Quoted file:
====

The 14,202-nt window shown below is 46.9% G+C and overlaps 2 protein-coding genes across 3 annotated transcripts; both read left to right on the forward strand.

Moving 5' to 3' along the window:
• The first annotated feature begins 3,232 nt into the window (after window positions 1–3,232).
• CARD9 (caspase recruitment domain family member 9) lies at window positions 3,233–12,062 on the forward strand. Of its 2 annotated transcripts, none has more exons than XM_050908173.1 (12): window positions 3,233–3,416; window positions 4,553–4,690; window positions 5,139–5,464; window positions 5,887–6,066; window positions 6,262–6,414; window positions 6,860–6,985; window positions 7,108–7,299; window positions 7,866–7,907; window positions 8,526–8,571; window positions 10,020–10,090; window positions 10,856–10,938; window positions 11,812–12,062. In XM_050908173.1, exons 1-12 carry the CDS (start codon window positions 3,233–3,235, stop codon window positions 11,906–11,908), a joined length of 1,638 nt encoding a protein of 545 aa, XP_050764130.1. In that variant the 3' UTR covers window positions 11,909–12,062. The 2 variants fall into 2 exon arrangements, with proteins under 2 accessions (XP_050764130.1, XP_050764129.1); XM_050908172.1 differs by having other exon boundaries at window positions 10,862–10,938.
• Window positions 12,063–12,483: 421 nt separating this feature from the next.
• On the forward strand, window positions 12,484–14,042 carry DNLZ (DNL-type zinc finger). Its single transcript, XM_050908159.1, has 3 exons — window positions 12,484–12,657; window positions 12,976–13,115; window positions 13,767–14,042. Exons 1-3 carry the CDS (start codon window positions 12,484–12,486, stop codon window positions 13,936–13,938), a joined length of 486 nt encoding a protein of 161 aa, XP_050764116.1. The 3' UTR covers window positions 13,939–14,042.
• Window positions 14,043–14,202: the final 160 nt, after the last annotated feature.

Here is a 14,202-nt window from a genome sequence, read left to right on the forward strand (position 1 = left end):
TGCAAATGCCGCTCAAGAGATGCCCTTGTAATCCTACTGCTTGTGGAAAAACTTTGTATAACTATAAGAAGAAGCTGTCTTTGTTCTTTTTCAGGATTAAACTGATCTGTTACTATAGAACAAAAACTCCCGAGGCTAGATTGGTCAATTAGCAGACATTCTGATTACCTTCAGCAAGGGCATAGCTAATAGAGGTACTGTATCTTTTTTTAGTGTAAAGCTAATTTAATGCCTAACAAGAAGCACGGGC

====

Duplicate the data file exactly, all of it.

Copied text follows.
The 14,202-nt window shown below is 46.9% G+C and overlaps 2 protein-coding genes across 3 annotated transcripts; both read left to right on the forward strand.

Moving 5' to 3' along the window:
• The first annotated feature begins 3,232 nt into the window (after window positions 1–3,232).
• CARD9 (caspase recruitment domain family member 9) lies at window positions 3,233–12,062 on the forward strand. Of its 2 annotated transcripts, none has more exons than XM_050908173.1 (12): window positions 3,233–3,416; window positions 4,553–4,690; window positions 5,139–5,464; window positions 5,887–6,066; window positions 6,262–6,414; window positions 6,860–6,985; window positions 7,108–7,299; window positions 7,866–7,907; window positions 8,526–8,571; window positions 10,020–10,090; window positions 10,856–10,938; window positions 11,812–12,062. In XM_050908173.1, exons 1-12 carry the CDS (start codon window positions 3,233–3,235, stop codon window positions 11,906–11,908), a joined length of 1,638 nt encoding a protein of 545 aa, XP_050764130.1. In that variant the 3' UTR covers window positions 11,909–12,062. The 2 variants fall into 2 exon arrangements, with proteins under 2 accessions (XP_050764130.1, XP_050764129.1); XM_050908172.1 differs by having other exon boundaries at window positions 10,862–10,938.
• Window positions 12,063–12,483: 421 nt separating this feature from the next.
• On the forward strand, window positions 12,484–14,042 carry DNLZ (DNL-type zinc finger). Its single transcript, XM_050908159.1, has 3 exons — window positions 12,484–12,657; window positions 12,976–13,115; window positions 13,767–14,042. Exons 1-3 carry the CDS (start codon window positions 12,484–12,486, stop codon window positions 13,936–13,938), a joined length of 486 nt encoding a protein of 161 aa, XP_050764116.1. The 3' UTR covers window positions 13,939–14,042.
• Window positions 14,043–14,202: the final 160 nt, after the last annotated feature.

Here is a 14,202-nt window from a genome sequence, read left to right on the forward strand (position 1 = left end):
TGCAAATGCCGCTCAAGAGATGCCCTTGTAATCCTACTGCTTGTGGAAAAACTTTGTATAACTATAAGAAGAAGCTGTCTTTGTTCTTTTTCAGGATTAAACTGATCTGTTACTATAGAACAAAAACTCCCGAGGCTAGATTGGTCAATTAGCAGACATTCTGATTACCTTCAGCAAGGGCATAGCTAATAGAGGTACTGTATCTTTTTTTAGTGTAAAGCTAATTTAATGCCTAACAAGAAGCACGGGC